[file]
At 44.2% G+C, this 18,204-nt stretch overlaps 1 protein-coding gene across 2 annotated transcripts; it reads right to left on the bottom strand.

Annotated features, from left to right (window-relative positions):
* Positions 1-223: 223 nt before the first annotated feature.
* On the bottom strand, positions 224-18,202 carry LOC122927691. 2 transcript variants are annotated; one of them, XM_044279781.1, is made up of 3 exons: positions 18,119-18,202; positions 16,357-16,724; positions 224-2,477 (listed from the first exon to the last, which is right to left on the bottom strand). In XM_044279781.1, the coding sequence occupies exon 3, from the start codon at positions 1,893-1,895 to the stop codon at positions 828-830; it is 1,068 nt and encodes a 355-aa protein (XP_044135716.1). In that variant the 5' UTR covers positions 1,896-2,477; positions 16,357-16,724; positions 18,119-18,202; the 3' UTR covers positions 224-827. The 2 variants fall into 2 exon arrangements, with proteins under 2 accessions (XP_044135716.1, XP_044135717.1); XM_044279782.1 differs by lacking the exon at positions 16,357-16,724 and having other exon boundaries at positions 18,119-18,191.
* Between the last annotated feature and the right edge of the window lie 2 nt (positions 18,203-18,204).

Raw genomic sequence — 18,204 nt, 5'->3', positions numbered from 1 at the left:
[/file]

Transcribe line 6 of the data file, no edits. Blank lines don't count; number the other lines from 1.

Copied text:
Raw genomic sequence — 18,204 nt, 5'->3', positions numbered from 1 at the left: